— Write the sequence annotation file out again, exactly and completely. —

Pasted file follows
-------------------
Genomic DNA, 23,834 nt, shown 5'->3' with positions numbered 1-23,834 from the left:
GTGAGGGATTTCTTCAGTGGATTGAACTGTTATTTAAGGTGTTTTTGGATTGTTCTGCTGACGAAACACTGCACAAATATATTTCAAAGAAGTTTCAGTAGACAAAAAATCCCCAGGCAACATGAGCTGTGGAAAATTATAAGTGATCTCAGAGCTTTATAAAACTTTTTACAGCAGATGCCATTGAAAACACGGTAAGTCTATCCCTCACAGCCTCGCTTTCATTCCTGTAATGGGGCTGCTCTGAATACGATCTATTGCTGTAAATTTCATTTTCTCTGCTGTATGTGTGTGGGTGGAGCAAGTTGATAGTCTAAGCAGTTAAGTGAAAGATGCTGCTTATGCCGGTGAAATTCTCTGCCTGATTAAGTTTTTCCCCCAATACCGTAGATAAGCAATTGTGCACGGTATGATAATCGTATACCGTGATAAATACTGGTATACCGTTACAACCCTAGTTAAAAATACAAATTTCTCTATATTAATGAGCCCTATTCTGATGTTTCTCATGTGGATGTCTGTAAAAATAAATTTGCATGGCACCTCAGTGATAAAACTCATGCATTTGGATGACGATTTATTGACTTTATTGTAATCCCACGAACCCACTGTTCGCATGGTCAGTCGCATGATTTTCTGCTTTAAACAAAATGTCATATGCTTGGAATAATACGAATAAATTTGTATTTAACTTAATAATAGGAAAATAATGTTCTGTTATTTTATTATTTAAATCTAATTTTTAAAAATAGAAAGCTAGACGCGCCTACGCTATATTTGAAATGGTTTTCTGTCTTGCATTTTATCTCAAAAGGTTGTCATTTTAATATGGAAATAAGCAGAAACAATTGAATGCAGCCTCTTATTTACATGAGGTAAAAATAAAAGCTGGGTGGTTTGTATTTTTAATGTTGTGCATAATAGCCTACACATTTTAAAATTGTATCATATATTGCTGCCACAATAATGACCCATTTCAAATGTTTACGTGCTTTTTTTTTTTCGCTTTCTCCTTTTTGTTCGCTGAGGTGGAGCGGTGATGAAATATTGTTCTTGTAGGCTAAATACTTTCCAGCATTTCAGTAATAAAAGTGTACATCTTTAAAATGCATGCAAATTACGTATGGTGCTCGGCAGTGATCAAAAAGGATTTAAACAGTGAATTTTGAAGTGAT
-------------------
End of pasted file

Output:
Genomic DNA, 23,834 nt, shown 5'->3' with positions numbered 1-23,834 from the left:
GTGAGGGATTTCTTCAGTGGATTGAACTGTTATTTAAGGTGTTTTTGGATTGTTCTGCTGACGAAACACTGCACAAATATATTTCAAAGAAGTTTCAGTAGACAAAAAATCCCCAGGCAACATGAGCTGTGGAAAATTATAAGTGATCTCAGAGCTTTATAAAACTTTTTACAGCAGATGCCATTGAAAACACGGTAAGTCTATCCCTCACAGCCTCGCTTTCATTCCTGTAATGGGGCTGCTCTGAATACGATCTATTGCTGTAAATTTCATTTTCTCTGCTGTATGTGTGTGGGTGGAGCAAGTTGATAGTCTAAGCAGTTAAGTGAAAGATGCTGCTTATGCCGGTGAAATTCTCTGCCTGATTAAGTTTTTCCCCCAATACCGTAGATAAGCAATTGTGCACGGTATGATAATCGTATACCGTGATAAATACTGGTATACCGTTACAACCCTAGTTAAAAATACAAATTTCTCTATATTAATGAGCCCTATTCTGATGTTTCTCATGTGGATGTCTGTAAAAATAAATTTGCATGGCACCTCAGTGATAAAACTCATGCATTTGGATGACGATTTATTGACTTTATTGTAATCCCACGAACCCACTGTTCGCATGGTCAGTCGCATGATTTTCTGCTTTAAACAAAATGTCATATGCTTGGAATAATACGAATAAATTTGTATTTAACTTAATAATAGGAAAATAATGTTCTGTTATTTTATTATTTAAATCTAATTTTTAAAAATAGAAAGCTAGACGCGCCTACGCTATATTTGAAATGGTTTTCTGTCTTGCATTTTATCTCAAAAGGTTGTCATTTTAATATGGAAATAAGCAGAAACAATTGAATGCAGCCTCTTATTTACATGAGGTAAAAATAAAAGCTGGGTGGTTTGTATTTTTAATGTTGTGCATAATAGCCTACACATTTTAAAATTGTATCATATATTGCTGCCACAATAATGACCCATTTCAAATGTTTACGTGCTTTTTTTTTTTCGCTTTCTCCTTTTTGTTCGCTGAGGTGGAGCGGTGATGAAATATTGTTCTTGTAGGCTAAATACTTTCCAGCATTTCAGTAATAAAAGTGTACATCTTTAAAATGCATGCAAATTACGTATGGTGCTCGGCAGTGATCAAAAAGGATTTAAACAGTGAATTTTGAAGTGAT